It's not like you're trying to work as a nurse on a cruise ship or something where you need to get a seafarer's medical certificate which due to the international laws governing seafarers may mean you wouldn't be able to get one for a set period of time after the event (or sometimes ever) depending on the condition.

I have mentioned everything in my post there isn’t anything else I’m not sharing
Reply 6
I havnt been sectioned, but i have Bipolar and currently second year doing mental health nursing.

I had an occupational health appointment who declared me fit to practice very quickly as i am currently stable on medication, and compliant with medication. So provided your stable and oncordant you should be fine.

Regarding the DBS obviously i cant say as iv not been in that situatiin, but i imagine because yoi wernt convicted and they wernt crimes against people you should be fine?
But what id suggest would be to contact the admissions teams at the unis youd be applying to and enquire.
Reply 7
Original post by PonchoKid
I havnt been sectioned, but i have Bipolar and currently second year doing mental health nursing.

I had an occupational health appointment who declared me fit to practice very quickly as i am currently stable on medication, and compliant with medication. So provided your stable and oncordant you should be fine.

Regarding the DBS obviously i cant say as iv not been in that situatiin, but i imagine because yoi wernt convicted and they wernt crimes against people you should be fine?
But what id suggest would be to contact the admissions teams at the unis youd be applying to and enquire.

Did they review your doctors notes for the occupational health appointment?
Original post by Sunflower999
“Unless there is more to this that you aren't sharing (e.g.in the run up to the section you did commit some kind ofcrime but were not charged or found not guilty due to the mental health circumstances)”

This is kind of what happened with the stealing, they didn’t charge me because they thought I was a mental health case and I was given a second chance based on this.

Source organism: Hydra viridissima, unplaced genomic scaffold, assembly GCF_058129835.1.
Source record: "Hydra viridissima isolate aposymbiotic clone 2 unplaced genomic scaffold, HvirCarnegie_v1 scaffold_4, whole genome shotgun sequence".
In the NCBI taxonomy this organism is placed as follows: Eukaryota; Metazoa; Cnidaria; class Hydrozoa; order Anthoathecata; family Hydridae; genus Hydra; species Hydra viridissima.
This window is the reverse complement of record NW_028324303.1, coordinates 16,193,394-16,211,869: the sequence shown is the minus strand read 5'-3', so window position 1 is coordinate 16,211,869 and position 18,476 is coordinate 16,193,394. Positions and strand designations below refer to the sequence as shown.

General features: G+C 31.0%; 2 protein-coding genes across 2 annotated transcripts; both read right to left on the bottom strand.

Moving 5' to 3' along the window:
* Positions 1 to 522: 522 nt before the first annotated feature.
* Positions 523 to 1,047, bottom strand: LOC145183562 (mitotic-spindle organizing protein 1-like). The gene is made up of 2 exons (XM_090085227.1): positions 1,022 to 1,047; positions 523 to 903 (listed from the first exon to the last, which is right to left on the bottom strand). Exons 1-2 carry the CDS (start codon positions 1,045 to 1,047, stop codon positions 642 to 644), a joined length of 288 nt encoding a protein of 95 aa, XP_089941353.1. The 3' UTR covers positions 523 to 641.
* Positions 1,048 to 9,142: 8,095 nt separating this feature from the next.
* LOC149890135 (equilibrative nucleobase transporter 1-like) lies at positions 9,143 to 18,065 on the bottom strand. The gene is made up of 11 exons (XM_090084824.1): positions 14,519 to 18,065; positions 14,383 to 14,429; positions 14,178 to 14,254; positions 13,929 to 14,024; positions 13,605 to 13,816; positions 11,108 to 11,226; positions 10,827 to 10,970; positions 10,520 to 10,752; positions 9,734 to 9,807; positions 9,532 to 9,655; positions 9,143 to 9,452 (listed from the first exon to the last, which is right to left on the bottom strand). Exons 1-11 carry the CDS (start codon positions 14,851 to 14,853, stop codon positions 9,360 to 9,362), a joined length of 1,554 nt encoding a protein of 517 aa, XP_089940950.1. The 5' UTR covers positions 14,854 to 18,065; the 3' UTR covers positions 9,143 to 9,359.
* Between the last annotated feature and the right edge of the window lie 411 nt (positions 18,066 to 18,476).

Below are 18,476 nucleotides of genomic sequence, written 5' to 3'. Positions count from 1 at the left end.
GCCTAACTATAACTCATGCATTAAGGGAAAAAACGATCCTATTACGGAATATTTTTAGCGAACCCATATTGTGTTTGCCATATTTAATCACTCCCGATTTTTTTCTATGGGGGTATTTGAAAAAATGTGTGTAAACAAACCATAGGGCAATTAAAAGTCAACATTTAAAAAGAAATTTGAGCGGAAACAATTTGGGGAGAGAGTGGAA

I didn’t get a standard criminal record but this criminal behaviour would definitely be noted on my Enhanced DBS which is required for the job.

I had been sent on my way with no mental health medication and permission to smoke cannabis just not too much from a friendly doctor after the first time I had been sectioned.

My mental health had deteriorated and I was already lost in a deluded state of mind for a long while, trying to and successfully avoiding the GP were a significant part of my symptoms.

When I committed the act of stealing I was between help - I had no doctor and didn’t try and get help, I was sectioned before trusting the health system again (due to symptoms of the illness)


I guess that could be a fitness to practice concern, but I imagine the context would mitigate it?

So on that front I'd just be transparent about it and declare it as appropriate, and if asked about it explain the context and how you have now adjusted your coping strategies with your condition and how it is being managed to demonstrate that you have safeguards in place to ensure something similar doesn't happen again.

Then you can't be dinged for trying to hide it or anything, and they can be confident that your current situation is much improved and you've moved on since then :smile:
Original post by Sunflower999
“Unless there is more to this that you aren't sharing (e.g.in the run up to the section you did commit some kind ofcrime but were not charged or found not guilty due to the mental health circumstances)”

This is kind of what happened with the stealing, they didn’t charge me because they thought I was a mental health case and I was given a second chance based on this.

I didn’t get a standard criminal record but this criminal behaviour would definitely be noted on my Enhanced DBS which is required for the job.

I had been sent on my way with no mental health medication and permission to smoke cannabis just not too much from a friendly doctor after the first time I had been sectioned.

My mental health had deteriorated and I was already lost in a deluded state of mind for a long while, trying to and successfully avoiding the GP were a significant part of my symptoms.

When I committed the act of stealing I was between help - I had no doctor and didn’t try and get help, I was sectioned before trusting the health system again (due to symptoms of the illness)

A DBS check in not allowed to be an automatic fail on a job application. Even if there is something on a DBS check, the potential employer still has to justify their decision. No-one is going to be bothered about bringing alcohol into school when you are 13, if you are now 20+. What they are concerned about is recent patterns of behaviour that are incompatible with the job - so cautions for theft or fraud if you would dealing with money, or indications of violence if you would be dealing with people.
Reply 10
Original post by artful_lounger
I guess that could be a fitness to practice concern, but I imagine the context would mitigate it?